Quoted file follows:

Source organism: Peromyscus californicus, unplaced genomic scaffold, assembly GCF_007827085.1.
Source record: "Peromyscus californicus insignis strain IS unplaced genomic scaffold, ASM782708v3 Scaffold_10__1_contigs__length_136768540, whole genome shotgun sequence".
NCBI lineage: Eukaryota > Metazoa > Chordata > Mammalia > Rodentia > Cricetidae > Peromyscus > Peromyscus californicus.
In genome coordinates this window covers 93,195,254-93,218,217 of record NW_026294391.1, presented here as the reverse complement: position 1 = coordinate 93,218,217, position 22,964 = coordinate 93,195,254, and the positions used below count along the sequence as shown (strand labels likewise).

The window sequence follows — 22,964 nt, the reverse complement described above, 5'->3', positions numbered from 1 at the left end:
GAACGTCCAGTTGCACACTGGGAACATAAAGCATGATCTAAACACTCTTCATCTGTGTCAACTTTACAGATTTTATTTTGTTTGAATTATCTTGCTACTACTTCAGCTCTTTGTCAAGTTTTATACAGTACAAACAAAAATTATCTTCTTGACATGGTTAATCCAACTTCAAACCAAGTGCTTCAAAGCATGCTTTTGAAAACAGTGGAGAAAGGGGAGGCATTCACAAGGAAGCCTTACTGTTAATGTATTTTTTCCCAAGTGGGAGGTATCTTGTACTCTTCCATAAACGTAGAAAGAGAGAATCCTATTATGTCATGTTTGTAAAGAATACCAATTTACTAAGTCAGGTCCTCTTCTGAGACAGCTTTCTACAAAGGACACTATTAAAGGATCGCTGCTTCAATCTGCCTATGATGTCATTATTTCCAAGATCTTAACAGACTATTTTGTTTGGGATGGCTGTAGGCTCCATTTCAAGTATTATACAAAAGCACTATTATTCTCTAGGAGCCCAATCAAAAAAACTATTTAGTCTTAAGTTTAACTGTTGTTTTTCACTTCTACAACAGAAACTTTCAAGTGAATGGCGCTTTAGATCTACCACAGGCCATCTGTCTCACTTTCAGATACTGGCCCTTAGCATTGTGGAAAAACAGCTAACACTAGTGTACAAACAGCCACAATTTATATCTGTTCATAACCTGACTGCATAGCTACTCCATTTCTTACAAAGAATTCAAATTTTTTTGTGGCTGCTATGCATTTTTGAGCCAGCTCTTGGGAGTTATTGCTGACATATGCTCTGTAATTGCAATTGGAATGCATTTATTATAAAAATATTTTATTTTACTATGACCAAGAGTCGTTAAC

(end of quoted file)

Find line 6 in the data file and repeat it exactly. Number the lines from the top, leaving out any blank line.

GAACGTCCAGTTGCACACTGGGAACATAAAGCATGATCTAAACACTCTTCATCTGTGTCAACTTTACAGATTTTATTTTGTTTGAATTATCTTGCTACTACTTCAGCTCTTTGTCAAGTTTTATACAGTACAAACAAAAATTATCTTCTTGACATGGTTAATCCAACTTCAAACCAAGTGCTTCAAAGCATGCTTTTGAAAACAGTGGAGAAAGGGGAGGCATTCACAAGGAAGCCTTACTGTTAATGTATTTTTTCCCAAGTGGGAGGTATCTTGTACTCTTCCATAAACGTAGAAAGAGAGAATCCTATTATGTCATGTTTGTAAAGAATACCAATTTACTAAGTCAGGTCCTCTTCTGAGACAGCTTTCTACAAAGGACACTATTAAAGGATCGCTGCTTCAATCTGCCTATGATGTCATTATTTCCAAGATCTTAACAGACTATTTTGTTTGGGATGGCTGTAGGCTCCATTTCAAGTATTATACAAAAGCACTATTATTCTCTAGGAGCCCAATCAAAAAAACTATTTAGTCTTAAGTTTAACTGTTGTTTTTCACTTCTACAACAGAAACTTTCAAGTGAATGGCGCTTTAGATCTACCACAGGCCATCTGTCTCACTTTCAGATACTGGCCCTTAGCATTGTGGAAAAACAGCTAACACTAGTGTACAAACAGCCACAATTTATATCTGTTCATAACCTGACTGCATAGCTACTCCATTTCTTACAAAGAATTCAAATTTTTTTGTGGCTGCTATGCATTTTTGAGCCAGCTCTTGGGAGTTATTGCTGACATATGCTCTGTAATTGCAATTGGAATGCATTTATTATAAAAATATTTTATTTTACTATGACCAAGAGTCGTTAAC